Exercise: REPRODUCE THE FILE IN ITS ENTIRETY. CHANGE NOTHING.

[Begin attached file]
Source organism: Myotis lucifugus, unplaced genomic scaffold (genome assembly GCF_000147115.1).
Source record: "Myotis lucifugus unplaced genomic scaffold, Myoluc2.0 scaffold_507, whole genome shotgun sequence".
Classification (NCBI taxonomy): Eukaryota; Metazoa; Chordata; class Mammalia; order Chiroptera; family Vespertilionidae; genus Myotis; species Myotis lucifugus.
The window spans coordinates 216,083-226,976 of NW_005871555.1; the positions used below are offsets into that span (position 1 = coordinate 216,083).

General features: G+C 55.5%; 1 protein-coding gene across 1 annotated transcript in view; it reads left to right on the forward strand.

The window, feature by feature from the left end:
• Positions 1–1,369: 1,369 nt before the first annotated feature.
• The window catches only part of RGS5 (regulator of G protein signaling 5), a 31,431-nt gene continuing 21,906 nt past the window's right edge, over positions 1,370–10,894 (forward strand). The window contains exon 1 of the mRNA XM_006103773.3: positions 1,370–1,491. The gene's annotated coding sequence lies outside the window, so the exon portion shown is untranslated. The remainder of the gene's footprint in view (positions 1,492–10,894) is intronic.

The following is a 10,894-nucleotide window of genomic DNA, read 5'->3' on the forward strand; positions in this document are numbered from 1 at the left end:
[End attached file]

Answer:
Source organism: Myotis lucifugus, unplaced genomic scaffold (genome assembly GCF_000147115.1).
Source record: "Myotis lucifugus unplaced genomic scaffold, Myoluc2.0 scaffold_507, whole genome shotgun sequence".
Classification (NCBI taxonomy): Eukaryota; Metazoa; Chordata; class Mammalia; order Chiroptera; family Vespertilionidae; genus Myotis; species Myotis lucifugus.
The window spans coordinates 216,083-226,976 of NW_005871555.1; the positions used below are offsets into that span (position 1 = coordinate 216,083).

General features: G+C 55.5%; 1 protein-coding gene across 1 annotated transcript in view; it reads left to right on the forward strand.

The window, feature by feature from the left end:
• Positions 1–1,369: 1,369 nt before the first annotated feature.
• The window catches only part of RGS5 (regulator of G protein signaling 5), a 31,431-nt gene continuing 21,906 nt past the window's right edge, over positions 1,370–10,894 (forward strand). The window contains exon 1 of the mRNA XM_006103773.3: positions 1,370–1,491. The gene's annotated coding sequence lies outside the window, so the exon portion shown is untranslated. The remainder of the gene's footprint in view (positions 1,492–10,894) is intronic.

The following is a 10,894-nucleotide window of genomic DNA, read 5'->3' on the forward strand; positions in this document are numbered from 1 at the left end: